Photo Credit: Gage Skidmore / Flickr
Florida Governor Ron DeSantis, July 18, 2021.

Some teachers and critics are complaining that a new civics training for Florida public school teachers includes Christian dogma, and the statement that it is a “misconception” that “the Founders desired strict separation of church and state,” the Washington Post reported Saturday (In trainings, Florida tells teachers that religion belongs in public life).

According to the report, the training program, which is voluntary and includes a financial incentive for participating, includes fragments of statements that were cherry-picked to present a more religious-conservative and “less bad” view of American history.


Florida’s Republican Governor Ron DeSantis said last week, “We’re unabashedly promoting civics and history that is accurate and that is not trying to push an ideological agenda,” suggesting that in Florida, students are “learning the real history, you’re learning the real facts.”

“I think what parents are doing is they are reorienting the school system away from indoctrination and back towards education, where we have a premium on doing what a core part of education should be,” DeSantis said in an interview with the Focus on the Family podcast on June 3, according to the Tampa Bay Times.

DeSantis has been leading the fight against Critical Race Theory (CRT) and the woke agenda in Florida’s schools.

The governor last Thursday issued a press release saying, “While the Biden administration is seeking to award grants to indoctrinate students with ideologies like Critical Race Theory, in Florida we have focused on Civics Excellence, teaching accurate American History without an ideological agenda. Our students and teachers have worked hard to elevate their Civics Excellence and are proving to the nation that Florida is the national model for cultivating great citizens.”

Governor DeSantis released the results of Florida’s 2022 civics assessments, which he says demonstrate “the success of Florida’s approach to educating its students on the history of our country, the exceptional nature of our form of government, and the role they play as citizens of our republic.”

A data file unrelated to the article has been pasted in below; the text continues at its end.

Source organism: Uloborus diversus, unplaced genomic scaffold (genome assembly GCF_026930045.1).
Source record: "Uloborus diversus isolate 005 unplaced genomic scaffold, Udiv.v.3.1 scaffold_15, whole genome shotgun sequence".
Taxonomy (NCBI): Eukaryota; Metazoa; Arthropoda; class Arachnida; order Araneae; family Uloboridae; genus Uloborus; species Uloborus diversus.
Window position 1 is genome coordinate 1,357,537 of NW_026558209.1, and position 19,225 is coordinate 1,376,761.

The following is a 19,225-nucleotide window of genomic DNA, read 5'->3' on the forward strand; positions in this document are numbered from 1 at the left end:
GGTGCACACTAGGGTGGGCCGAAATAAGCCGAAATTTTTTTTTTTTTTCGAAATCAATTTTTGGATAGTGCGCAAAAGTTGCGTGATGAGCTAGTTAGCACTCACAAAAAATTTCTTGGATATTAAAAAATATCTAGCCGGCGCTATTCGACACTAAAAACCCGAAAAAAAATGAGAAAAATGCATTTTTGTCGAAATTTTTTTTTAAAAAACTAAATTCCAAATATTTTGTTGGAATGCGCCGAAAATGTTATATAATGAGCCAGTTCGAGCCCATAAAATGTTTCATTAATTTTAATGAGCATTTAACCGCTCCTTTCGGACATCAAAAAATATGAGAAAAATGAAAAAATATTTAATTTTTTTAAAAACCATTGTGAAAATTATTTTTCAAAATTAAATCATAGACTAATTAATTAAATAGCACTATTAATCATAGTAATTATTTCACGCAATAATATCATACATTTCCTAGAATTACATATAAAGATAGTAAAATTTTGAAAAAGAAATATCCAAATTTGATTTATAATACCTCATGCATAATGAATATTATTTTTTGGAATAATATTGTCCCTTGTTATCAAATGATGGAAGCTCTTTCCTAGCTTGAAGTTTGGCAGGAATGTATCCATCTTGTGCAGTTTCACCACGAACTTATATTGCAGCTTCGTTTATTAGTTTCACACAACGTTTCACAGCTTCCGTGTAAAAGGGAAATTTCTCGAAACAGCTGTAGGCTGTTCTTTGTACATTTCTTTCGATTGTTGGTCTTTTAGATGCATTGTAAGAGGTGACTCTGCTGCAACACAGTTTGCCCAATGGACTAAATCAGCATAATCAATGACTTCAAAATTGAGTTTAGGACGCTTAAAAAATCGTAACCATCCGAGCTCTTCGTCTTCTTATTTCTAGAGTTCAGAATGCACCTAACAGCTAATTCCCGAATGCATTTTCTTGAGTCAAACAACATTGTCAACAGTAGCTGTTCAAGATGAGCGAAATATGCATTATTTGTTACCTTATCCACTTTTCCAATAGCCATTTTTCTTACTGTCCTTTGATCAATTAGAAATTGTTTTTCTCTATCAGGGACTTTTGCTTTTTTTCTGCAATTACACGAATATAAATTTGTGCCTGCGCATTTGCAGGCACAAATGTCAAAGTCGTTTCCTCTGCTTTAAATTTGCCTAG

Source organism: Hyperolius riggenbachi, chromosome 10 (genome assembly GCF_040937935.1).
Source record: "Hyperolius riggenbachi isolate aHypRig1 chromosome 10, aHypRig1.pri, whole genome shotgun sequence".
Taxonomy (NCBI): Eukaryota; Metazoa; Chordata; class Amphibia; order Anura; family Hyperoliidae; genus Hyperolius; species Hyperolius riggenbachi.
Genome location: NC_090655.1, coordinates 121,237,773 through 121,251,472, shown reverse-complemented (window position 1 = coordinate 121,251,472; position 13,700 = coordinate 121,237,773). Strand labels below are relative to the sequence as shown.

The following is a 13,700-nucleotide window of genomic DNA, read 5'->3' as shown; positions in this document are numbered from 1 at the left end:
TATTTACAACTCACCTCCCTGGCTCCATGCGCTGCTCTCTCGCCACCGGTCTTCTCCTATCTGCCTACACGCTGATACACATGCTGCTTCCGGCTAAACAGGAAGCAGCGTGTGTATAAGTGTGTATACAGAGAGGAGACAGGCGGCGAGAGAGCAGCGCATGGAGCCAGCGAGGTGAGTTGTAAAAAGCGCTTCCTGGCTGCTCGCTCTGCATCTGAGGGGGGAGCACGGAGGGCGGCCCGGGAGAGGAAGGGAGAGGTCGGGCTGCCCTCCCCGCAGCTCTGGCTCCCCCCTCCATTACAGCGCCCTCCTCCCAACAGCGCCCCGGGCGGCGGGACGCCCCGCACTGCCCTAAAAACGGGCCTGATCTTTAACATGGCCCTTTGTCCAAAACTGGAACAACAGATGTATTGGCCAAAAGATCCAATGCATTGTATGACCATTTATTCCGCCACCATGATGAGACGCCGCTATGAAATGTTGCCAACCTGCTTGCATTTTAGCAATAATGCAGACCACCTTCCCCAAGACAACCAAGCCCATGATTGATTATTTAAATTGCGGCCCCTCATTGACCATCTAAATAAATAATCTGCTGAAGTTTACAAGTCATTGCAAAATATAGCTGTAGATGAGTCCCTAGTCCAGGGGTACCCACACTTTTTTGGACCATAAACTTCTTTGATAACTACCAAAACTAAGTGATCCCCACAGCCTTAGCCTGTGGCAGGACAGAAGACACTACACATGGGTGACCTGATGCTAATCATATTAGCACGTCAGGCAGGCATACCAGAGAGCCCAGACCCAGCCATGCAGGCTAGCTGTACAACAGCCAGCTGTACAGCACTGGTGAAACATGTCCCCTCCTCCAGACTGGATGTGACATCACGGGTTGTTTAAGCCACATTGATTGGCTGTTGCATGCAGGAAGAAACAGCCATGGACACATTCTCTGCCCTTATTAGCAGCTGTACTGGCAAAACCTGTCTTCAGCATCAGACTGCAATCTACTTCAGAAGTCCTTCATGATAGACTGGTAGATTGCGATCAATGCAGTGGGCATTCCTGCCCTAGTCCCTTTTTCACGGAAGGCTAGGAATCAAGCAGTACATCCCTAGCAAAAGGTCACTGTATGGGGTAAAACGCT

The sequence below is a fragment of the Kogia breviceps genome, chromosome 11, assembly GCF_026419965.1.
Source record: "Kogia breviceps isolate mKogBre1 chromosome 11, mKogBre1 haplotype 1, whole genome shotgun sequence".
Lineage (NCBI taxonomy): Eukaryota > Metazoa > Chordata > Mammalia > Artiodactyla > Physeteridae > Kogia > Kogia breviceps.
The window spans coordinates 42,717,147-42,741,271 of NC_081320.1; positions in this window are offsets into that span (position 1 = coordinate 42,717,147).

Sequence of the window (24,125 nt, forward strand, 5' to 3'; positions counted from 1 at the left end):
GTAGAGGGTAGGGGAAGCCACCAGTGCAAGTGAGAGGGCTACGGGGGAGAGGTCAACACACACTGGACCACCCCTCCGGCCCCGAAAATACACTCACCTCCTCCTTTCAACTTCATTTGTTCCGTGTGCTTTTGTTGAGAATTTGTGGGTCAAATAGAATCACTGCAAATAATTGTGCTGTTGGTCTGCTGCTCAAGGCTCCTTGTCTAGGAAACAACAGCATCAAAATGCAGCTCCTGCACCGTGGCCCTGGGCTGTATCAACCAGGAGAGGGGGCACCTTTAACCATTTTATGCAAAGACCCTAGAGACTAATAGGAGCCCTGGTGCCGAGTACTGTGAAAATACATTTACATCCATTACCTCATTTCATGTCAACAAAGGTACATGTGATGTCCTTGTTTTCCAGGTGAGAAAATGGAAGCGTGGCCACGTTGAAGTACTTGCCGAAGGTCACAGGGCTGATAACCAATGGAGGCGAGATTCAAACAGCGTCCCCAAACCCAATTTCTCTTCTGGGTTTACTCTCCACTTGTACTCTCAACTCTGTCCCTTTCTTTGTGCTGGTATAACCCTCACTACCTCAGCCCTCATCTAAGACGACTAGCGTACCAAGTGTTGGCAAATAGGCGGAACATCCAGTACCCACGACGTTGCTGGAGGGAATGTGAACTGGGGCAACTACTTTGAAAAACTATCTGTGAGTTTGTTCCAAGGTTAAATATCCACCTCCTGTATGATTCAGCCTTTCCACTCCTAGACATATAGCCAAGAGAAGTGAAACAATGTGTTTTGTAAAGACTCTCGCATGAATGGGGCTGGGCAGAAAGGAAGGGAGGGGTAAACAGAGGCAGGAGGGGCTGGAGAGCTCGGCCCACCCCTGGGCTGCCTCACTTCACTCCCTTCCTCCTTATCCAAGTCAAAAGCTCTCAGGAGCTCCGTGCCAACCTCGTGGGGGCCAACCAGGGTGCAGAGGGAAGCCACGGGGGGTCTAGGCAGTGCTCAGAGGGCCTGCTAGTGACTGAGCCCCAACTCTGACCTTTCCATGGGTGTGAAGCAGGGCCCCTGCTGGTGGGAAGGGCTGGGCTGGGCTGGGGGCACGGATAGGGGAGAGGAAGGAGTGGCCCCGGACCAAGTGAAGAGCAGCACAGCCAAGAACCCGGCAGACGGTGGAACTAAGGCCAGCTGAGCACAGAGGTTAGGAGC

He also announced that “the Florida Civics and Debate Initiative will expand to all school districts for the upcoming school year,” and “2,500 teachers will complete three-day civics professional development trainings by the end of July.”

He stressed that “these efforts all come as Congress considers the misleadingly titled ‘Civics Secures Democracy Act,’ which would allow the Biden Administration to buy off states with $6 billion if they sacrifice American History for Critical Race Theory and Biden’s other political whims of the day.”

For the record, many of the framers of the Constitution, while being Deists, did not believe the United States should be a Christian country. The phrase, “wall of separation between church and state” first appeared in a letter from Thomas Jefferson to the Danbury Baptist Association in 1802. Jefferson wrote:

Believing with you that religion is a matter which lies solely between Man & his God, that he owes account to none other for his faith or his worship, that the legitimate powers of government reach actions only, & not opinions, I contemplate with sovereign reverence that act of the whole American people which declared that their legislature should ‘make no law respecting an establishment of religion, or prohibiting the free exercise thereof,’ thus building a wall of separation between Church and State.

The slide toward a more Christian United States was further encouraged by the Supreme Court’s June 27, 6-3 decision in Kennedy v. Bremerton School District, siding with Joseph Kennedy, a high school football coach in the public school system of Bremerton, Washington. Kennedy had taken the practice of praying in the middle of the field immediately after each game. The practice was soon joined by the players and others. The school board was concerned the practice would be seen as infringing on the Establishment Clause separating church and state. (First Amendment: Congress shall make no law respecting an establishment of religion, or prohibiting the free exercise thereof). They attempted to negotiate with Kennedy to pray elsewhere or at a later time, but Kennedy continued the practice. His contract was not renewed, leading Kennedy to sue the board. Lower Courts, including the Ninth Circuit, ruled in favor of the school board and their argument regarding the Establishment Clause.

The majority opinion from the Supreme Court found that the Establishment Clause does not allow a government body to take a hostile view of religion in considering personal rights under the Free Speech and Free Exercise Clauses, ruling that the board acted improperly in not renewing Kennedy’s contract.

Joseph Skibell wrote in The Wall Street Journal last Friday (When the Prayers at School Aren’t Yours): “The decision immediately brought back memories of my own school days in Lubbock, Texas, in the 1970s. There were just a handful of other Jews in our large school system and no other Jewish kids in my grade, and I always felt like something of an exotic.”

Now, there’s an understatement…


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